The White House on Tuesday sought to downplay the idea that President Obama was trying to influence Justice Department prosecutors in the case against Hillary Clinton.

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"The president is committed to ensuring that individuals who are conducting criminal prosecutions do their work without influence from politicians or anybody that's involved in politics," White House spokesman Josh Earnest assured reporters.

Obama on Sunday suggested that Clinton's misuse of a private email server to store classified information was "careless," but that it was effectively "open-source" material and that it did not detract from her "excellent" work as secretary of state. "She would never intentionally put America in any kind of jeopardy," he added.

While Obama suggested Clinton did not commit any wrongdoing, he also said that he wouldn't put his finger on the scale. "I do not talk to the attorney general about pending investigations. I do not talk to FBI directors about pending investigations. We have a strict line, and always have maintained it," he said.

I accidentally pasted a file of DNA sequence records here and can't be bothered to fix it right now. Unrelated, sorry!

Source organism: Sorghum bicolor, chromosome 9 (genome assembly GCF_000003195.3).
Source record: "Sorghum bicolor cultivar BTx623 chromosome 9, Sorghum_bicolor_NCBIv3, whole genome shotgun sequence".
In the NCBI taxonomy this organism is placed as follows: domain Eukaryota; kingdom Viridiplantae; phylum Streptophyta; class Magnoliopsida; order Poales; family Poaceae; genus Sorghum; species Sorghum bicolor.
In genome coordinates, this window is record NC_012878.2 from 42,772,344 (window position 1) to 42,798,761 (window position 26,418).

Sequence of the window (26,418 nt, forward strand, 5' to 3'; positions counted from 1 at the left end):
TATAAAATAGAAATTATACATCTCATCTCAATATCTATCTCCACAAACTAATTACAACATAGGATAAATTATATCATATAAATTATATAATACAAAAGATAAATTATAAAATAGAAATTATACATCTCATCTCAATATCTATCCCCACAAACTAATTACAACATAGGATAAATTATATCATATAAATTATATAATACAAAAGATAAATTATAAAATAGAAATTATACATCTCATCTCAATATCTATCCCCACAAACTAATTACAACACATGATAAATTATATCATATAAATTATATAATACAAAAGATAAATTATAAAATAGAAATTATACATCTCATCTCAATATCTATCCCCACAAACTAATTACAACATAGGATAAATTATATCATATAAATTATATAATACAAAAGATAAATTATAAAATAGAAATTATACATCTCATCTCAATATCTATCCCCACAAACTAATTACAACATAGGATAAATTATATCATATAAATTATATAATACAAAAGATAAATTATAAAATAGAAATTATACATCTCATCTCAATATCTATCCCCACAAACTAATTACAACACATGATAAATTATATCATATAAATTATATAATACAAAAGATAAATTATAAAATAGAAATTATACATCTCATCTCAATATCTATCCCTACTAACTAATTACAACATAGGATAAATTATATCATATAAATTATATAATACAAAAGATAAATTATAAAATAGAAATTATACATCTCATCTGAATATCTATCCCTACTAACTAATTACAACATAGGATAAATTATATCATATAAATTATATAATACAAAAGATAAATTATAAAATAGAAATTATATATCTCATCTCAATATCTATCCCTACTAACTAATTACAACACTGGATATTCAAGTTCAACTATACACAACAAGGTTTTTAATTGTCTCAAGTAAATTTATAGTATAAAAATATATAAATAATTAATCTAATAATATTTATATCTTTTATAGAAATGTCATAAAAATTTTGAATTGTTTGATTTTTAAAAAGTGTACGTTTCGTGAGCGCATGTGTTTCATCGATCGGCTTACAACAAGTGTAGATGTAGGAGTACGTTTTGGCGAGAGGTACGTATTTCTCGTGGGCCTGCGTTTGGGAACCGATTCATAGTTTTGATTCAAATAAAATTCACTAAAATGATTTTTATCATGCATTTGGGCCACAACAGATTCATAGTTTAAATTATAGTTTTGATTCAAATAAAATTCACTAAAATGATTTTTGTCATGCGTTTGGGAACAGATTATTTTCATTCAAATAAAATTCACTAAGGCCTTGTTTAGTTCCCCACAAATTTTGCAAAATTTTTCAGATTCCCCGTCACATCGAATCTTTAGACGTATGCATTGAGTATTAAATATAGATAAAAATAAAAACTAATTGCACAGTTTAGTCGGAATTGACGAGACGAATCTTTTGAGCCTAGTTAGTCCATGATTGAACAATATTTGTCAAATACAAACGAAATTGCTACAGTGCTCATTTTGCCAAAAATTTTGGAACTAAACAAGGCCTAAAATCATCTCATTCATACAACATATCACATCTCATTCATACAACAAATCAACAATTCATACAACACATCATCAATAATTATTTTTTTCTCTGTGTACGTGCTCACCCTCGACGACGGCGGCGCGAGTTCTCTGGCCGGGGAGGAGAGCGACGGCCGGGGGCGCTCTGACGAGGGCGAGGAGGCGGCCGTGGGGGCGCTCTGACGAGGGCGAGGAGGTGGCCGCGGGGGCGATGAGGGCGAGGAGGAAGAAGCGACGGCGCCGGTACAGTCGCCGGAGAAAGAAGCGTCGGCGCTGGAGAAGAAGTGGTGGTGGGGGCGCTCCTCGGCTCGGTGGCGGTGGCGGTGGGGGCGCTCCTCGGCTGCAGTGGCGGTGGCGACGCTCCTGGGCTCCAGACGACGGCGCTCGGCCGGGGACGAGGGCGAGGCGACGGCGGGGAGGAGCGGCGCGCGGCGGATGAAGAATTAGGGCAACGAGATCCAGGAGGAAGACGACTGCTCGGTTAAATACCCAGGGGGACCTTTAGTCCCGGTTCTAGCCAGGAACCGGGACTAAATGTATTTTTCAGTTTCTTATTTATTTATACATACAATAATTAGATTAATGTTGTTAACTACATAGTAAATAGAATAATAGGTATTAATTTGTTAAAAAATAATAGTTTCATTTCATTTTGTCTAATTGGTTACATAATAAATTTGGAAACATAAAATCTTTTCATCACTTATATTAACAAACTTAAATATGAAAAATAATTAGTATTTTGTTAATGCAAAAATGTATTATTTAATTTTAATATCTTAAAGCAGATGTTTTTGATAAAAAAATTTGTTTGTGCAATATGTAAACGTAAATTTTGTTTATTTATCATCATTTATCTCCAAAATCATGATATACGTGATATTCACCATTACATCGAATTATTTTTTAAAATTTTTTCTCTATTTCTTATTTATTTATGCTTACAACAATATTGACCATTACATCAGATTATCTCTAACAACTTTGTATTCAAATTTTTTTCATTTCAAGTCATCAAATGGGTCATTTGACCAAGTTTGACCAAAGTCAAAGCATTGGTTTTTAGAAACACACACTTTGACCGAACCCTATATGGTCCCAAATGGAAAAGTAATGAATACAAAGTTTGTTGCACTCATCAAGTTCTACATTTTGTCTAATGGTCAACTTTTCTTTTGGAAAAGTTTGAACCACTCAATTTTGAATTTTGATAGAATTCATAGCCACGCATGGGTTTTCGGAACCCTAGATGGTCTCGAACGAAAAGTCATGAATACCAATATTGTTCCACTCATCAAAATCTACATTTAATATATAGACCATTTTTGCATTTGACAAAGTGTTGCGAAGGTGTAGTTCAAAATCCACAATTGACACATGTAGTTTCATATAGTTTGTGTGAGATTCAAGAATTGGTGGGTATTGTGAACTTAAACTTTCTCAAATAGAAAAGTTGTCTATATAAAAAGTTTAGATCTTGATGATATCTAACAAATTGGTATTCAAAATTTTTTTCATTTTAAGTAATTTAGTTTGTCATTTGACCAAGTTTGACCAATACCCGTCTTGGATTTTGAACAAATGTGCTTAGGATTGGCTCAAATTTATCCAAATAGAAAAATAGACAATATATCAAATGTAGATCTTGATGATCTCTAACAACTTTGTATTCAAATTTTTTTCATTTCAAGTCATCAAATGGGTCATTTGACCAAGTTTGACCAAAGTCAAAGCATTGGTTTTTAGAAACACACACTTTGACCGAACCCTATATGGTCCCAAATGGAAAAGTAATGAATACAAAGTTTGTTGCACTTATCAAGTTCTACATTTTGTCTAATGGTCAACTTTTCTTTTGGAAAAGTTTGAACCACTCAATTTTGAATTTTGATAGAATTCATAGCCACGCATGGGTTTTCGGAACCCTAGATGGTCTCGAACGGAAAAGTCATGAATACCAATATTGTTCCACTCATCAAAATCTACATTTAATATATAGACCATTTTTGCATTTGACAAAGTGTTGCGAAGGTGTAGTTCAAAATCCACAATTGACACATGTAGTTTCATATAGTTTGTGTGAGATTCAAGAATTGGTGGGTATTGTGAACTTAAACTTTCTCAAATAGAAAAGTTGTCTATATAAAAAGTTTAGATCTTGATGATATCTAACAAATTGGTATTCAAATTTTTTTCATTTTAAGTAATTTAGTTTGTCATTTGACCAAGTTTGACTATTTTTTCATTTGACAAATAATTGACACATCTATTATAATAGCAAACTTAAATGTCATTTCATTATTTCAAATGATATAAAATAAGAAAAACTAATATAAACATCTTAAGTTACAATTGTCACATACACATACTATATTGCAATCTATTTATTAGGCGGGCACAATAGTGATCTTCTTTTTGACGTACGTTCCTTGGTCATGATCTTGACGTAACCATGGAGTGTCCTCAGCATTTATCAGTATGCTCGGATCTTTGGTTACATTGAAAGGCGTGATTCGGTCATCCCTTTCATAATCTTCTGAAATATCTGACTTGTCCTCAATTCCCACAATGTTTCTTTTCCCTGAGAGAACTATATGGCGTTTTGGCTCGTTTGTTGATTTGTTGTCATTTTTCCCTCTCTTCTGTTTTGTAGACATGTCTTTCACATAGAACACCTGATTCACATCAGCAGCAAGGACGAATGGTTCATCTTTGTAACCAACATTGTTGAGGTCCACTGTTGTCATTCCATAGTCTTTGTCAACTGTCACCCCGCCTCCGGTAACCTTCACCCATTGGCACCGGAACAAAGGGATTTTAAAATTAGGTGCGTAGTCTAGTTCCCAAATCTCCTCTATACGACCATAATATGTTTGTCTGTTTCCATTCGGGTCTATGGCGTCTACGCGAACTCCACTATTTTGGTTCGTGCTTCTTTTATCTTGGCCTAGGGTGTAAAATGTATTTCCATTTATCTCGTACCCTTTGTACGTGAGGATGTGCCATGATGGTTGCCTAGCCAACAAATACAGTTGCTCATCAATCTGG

Nonetheless, the comments raised eyebrows for legal professionals. "It does raise concerns for prosecutors," Peter Henning, a law professor at Wayne State University and former federal prosecutor, told the Associated Press. "If it's a close case, how am I to judge whether to pursue charges when the president has said he doesn't think there's anything there? I don't think it will prejudice any decision but it certainly gives the appearance of that."

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Earnest said the president had not asked for or received a briefing "on the confidential elements of the ongoing investigation." Obama also said as much on Sunday, clarifying that he wasn't familiar with all of the details of the case.

Aside from the FBI's investigation into potential criminal violations, there are also at least 38 civil lawsuits against the State Department seeking records from Clinton's time as secretary of state.